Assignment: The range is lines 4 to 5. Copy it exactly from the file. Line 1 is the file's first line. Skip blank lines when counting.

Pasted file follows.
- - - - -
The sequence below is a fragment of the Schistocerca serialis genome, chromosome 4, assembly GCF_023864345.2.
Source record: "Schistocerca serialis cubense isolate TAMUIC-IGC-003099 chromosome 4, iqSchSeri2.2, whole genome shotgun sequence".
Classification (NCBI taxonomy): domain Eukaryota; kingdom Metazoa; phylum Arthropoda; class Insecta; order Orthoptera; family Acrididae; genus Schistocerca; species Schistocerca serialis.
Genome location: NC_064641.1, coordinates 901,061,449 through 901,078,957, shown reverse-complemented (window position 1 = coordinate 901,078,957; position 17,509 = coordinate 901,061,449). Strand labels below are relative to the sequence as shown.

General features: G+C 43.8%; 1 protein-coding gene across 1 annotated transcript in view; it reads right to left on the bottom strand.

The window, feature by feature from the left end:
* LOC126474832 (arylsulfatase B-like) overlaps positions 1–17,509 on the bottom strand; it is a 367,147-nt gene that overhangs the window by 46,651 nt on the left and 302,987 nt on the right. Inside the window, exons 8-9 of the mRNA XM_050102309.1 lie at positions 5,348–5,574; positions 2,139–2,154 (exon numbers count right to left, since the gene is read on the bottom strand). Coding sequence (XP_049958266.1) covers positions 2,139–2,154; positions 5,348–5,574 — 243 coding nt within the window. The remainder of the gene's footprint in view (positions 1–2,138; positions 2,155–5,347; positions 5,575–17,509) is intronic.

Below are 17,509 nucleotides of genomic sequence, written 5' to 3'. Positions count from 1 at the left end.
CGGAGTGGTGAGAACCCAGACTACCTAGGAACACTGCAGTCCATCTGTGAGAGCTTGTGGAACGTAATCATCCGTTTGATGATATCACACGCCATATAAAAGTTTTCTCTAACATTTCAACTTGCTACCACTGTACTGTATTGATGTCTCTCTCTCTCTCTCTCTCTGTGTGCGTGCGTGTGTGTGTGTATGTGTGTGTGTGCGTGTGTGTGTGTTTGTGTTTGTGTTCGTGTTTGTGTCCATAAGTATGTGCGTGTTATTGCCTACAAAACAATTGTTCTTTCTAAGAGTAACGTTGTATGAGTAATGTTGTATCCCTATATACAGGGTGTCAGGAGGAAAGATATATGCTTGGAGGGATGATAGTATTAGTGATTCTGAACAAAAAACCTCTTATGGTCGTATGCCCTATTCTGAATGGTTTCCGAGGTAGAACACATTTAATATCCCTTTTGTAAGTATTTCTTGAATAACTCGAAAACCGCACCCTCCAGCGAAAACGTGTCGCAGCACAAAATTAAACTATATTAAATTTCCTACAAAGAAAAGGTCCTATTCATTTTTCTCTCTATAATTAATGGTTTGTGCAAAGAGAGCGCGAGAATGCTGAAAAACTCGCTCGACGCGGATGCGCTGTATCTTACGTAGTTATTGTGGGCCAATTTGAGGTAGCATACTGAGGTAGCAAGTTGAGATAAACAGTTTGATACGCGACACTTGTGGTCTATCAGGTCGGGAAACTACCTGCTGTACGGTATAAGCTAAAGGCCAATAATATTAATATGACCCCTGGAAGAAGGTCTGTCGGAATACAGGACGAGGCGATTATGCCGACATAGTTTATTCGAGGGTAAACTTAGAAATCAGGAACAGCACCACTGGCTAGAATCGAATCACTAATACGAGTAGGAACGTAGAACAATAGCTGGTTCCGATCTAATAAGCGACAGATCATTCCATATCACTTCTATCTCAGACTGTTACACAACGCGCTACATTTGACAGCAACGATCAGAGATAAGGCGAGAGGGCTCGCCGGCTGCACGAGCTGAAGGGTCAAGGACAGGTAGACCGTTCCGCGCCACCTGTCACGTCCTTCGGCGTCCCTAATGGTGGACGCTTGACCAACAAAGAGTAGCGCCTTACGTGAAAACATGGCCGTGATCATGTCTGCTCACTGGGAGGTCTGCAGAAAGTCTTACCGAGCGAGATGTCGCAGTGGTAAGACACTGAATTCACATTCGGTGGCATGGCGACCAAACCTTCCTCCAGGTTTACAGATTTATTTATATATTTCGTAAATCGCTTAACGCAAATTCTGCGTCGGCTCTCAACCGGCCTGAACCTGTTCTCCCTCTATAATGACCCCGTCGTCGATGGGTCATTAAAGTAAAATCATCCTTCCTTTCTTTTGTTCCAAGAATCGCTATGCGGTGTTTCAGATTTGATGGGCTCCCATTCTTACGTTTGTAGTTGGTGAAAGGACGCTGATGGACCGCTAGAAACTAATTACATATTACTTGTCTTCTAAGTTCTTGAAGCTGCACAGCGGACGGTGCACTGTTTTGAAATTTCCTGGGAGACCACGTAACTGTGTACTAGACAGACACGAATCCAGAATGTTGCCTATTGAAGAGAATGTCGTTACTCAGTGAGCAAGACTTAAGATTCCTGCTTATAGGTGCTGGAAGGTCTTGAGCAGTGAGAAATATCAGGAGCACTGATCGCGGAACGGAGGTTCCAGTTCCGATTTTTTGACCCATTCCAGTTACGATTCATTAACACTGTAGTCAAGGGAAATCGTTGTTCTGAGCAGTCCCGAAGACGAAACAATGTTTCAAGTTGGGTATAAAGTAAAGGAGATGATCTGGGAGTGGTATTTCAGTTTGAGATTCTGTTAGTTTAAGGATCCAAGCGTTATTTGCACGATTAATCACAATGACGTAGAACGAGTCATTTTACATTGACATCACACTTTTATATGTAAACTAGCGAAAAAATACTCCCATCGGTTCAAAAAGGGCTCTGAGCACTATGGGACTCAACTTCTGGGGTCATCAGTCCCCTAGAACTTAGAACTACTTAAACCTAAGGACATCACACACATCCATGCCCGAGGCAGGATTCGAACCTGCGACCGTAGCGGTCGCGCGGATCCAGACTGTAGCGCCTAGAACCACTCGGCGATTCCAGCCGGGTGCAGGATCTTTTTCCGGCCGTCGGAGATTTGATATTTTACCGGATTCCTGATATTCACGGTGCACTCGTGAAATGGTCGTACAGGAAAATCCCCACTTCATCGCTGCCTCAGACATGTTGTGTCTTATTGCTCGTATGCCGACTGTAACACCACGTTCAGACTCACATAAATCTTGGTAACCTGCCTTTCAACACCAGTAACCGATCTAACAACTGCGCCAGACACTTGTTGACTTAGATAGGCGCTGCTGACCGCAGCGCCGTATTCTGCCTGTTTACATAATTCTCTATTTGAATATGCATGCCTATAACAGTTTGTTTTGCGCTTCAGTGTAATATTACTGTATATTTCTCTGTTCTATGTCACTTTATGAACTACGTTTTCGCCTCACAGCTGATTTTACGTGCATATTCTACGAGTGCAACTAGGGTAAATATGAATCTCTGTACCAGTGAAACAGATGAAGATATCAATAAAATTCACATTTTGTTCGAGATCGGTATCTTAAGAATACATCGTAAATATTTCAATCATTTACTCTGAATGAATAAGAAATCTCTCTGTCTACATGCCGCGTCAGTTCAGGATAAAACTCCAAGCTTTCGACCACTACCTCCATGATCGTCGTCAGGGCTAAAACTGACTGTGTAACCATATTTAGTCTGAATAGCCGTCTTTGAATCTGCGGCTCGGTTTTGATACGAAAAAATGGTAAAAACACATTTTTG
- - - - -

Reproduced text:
Genome location: NC_064641.1, coordinates 901,061,449 through 901,078,957, shown reverse-complemented (window position 1 = coordinate 901,078,957; position 17,509 = coordinate 901,061,449). Strand labels below are relative to the sequence as shown.

General features: G+C 43.8%; 1 protein-coding gene across 1 annotated transcript in view; it reads right to left on the bottom strand.